Froxán Common Woodlands

The Froxán Common Woodlands is a community land of 100 hectares. Over the past century, mining produced severe environmental degradation while invasive forest species, including Acacia and Eucalyptus, were also introduced. Restoration and rewilding efforts lead to recognition in the UN ICCA Registry.

The community overseeing the Froxán Common Woodlands in Spain have overseen the restoration of its forest habitats.
The “Portinho” area of the Froxán Common Woodlands today.

Area

  • Habitat types: Alluvial forests with Alnus glutinosa and Fraxinus excelsior, Temperate Atlantic wet heaths with Erica ciliaris and Erica tetralix, Arborescent matorral with Laurus nobilis, Galicio-Portuguese oak woods with Quercus robur and Quercus pyrenaica, Forest vegetation with Castanea sativa and Caves not open to the public.
  • Keystone species present: Iberain wolf
  • Fauna (mega) species present: Wild boar, European badger, Iberian wolf

Scope

  • Type of project: Projects based on a stewardship anchored in respect for land, water, and all living things, with a management striving to support natural processes and utilize nature’s own mechanism, Projects creating local pride and common ownership and responsibility for wild nature amongst land owners, communities and resource users, leading to new alternative uses, Successful agreements with forestry entities about changing forestry practises into more nature-based management systems, Successful examples of enterprises that are based on economic values of the wild and that contribute to rewilding through generating revenues, business, jobs and income
  • Description: Since 2002 the Froxán Common Woodlands (Froxán Commons) regained full control over its territory after almost a century of government administration that left deep scars due to mining degradation and the overwhelming presence of invasive exotic forest species. The Community set out to restore natural forest habitats and seal off mining pits and shafts. In the past two years, this has been done in close cooperations with schools and environmental NGOs, fostering awareness on alternative and sustainable ecoforestry practices.
  • Aim: To fully restore the natural habitats of the Froxán Common Woodlands, maximizing the possibilities of the process itself as an opportunity for learning, education, building social awareness and continue to generate revenue and new economic alternatives for the community.
  • Vision: Sustainable self-managed community-based restoration, rewilding and conservation efforts, that are compatible with ecoforestry management practices, can bring about significant short and medium term shifts improving biodiversity, landscape and ecosystem services.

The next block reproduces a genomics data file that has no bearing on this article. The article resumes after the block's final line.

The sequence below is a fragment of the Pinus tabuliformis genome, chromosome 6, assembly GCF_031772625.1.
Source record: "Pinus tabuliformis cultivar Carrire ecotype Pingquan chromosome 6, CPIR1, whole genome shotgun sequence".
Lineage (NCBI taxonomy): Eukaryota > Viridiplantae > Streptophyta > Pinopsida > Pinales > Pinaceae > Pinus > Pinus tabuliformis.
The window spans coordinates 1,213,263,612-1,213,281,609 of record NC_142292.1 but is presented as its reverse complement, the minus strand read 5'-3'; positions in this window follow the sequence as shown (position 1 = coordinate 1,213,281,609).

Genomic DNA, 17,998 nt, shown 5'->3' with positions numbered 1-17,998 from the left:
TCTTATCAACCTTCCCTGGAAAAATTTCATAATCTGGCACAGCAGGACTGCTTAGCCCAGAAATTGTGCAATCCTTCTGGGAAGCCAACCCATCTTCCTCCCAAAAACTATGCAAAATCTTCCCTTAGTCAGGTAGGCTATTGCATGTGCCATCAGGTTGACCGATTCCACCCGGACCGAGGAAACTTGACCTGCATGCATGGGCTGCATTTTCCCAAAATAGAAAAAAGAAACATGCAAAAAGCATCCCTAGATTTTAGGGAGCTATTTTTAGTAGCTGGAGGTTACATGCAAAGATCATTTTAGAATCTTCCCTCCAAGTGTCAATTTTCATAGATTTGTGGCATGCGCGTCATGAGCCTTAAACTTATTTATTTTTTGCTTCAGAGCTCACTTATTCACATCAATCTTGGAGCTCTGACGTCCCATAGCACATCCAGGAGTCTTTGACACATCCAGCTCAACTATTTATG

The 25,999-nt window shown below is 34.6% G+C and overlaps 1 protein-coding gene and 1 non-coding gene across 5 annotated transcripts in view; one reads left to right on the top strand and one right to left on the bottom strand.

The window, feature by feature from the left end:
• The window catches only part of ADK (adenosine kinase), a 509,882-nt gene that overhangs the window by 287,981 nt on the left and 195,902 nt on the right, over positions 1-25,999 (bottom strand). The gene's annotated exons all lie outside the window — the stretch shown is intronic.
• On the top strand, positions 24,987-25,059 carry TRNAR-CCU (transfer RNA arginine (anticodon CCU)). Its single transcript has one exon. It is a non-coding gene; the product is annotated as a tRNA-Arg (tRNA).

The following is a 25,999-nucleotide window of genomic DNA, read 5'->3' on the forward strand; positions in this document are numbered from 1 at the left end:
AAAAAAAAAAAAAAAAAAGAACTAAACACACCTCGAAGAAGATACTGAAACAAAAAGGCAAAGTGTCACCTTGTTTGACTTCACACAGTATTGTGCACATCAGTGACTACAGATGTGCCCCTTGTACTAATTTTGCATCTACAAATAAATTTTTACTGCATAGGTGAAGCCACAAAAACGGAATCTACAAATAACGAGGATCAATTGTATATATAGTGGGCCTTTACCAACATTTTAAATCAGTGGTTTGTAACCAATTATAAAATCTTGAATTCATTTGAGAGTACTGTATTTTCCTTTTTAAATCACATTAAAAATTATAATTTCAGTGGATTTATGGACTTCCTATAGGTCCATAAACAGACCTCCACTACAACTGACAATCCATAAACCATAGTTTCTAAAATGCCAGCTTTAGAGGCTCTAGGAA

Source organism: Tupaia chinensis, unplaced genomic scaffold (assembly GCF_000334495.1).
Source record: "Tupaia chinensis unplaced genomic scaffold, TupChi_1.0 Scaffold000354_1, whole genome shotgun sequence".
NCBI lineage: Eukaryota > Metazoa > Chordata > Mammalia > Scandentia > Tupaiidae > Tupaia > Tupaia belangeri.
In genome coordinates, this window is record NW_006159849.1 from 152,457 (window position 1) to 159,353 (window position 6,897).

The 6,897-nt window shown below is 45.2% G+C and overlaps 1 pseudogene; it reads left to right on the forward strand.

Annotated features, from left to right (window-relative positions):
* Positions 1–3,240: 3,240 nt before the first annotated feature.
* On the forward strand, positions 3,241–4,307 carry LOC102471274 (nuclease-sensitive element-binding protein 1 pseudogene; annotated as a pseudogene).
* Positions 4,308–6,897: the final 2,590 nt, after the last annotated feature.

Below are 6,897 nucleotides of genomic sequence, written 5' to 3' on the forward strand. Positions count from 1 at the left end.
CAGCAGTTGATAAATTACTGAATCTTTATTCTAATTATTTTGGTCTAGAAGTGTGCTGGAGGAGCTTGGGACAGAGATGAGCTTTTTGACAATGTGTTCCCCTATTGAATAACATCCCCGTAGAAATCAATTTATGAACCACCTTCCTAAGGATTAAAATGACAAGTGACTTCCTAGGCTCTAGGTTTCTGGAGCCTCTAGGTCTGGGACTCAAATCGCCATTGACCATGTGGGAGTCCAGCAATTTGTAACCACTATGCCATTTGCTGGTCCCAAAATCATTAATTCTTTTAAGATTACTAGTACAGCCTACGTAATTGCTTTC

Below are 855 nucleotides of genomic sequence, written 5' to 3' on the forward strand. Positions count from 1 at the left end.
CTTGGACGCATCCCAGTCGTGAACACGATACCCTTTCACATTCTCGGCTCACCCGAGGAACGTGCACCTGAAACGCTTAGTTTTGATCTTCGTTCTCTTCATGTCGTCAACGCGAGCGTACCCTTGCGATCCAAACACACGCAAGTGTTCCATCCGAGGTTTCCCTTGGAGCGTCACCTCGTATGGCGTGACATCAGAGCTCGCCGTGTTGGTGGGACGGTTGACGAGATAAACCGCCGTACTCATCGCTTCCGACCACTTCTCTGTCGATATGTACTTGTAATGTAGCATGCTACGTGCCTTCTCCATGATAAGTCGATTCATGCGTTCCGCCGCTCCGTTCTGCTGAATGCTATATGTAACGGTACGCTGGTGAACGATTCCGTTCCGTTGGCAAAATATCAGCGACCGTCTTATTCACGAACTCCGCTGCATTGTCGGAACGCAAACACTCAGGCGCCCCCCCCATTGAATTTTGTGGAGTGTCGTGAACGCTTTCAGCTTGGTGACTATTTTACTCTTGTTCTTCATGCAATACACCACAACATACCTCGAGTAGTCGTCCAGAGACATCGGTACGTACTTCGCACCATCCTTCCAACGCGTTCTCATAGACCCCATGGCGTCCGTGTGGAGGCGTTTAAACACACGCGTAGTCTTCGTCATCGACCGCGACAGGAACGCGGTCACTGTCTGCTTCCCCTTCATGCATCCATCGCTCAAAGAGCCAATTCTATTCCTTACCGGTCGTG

• Accomplished in 10 years from now: To fully eliminate the most invasive exotic species, namely Acacia decurrens and Acacia dealbata, to further reduce Eucalyptus to under 10% of the territory, to consolidate and expand alluvial and oak forests and to improve watershed retention capacities, by fully restoring wet heaths in upper lands.
  • Uniqueness: Galician common lands are a unique form of property tenrure in Europe. Traditionally, commons were managed with a multigenerational outlook aimed at improving ecosystem assets for future generations. Recently, this has shifted to quick-profit exotic forest mono-cultures that reduced biodiversity and fostered wildfires.
  • Results so far: Around 90% of area degraded by mining has been restored, filling up pits and shafts and regenerating surrounding forests. Acacia has been reduced by 50%. Eucalyptus has been reduced by 30%. In these areas, forest succession has been maximized as a natural strategy to allow autochtonous forest species in mid- and understory to thrive and take over. In March 2017, the Froxán Commons was admitted into the UN Environment Indigenous and Community Conserved Areas (ICCA) Registry.
  • Flagship species: Other
  • Other characteristics: Community involved, Eco tourism, Education, Research

Exchange

  • Inspirational value: Schools and parents associations have been a strong ally in recent years, fostering the connection between urban families and common land. Children (mostly 1-6) and their parents have been directly responsible for the regeneration of areas previously taken over with Acacia, and come back year after year to take care of the trees they planted and their surroundings.
  • Experience you would like to share: Community-led practices, educational possibilities for rewilding, participatory guarantee systems for products coming from wild areas.
  • Experience you would like to gain: Learn about where to lead the community in the future, including possibilities for nature-based tourism and other sources of community revenue.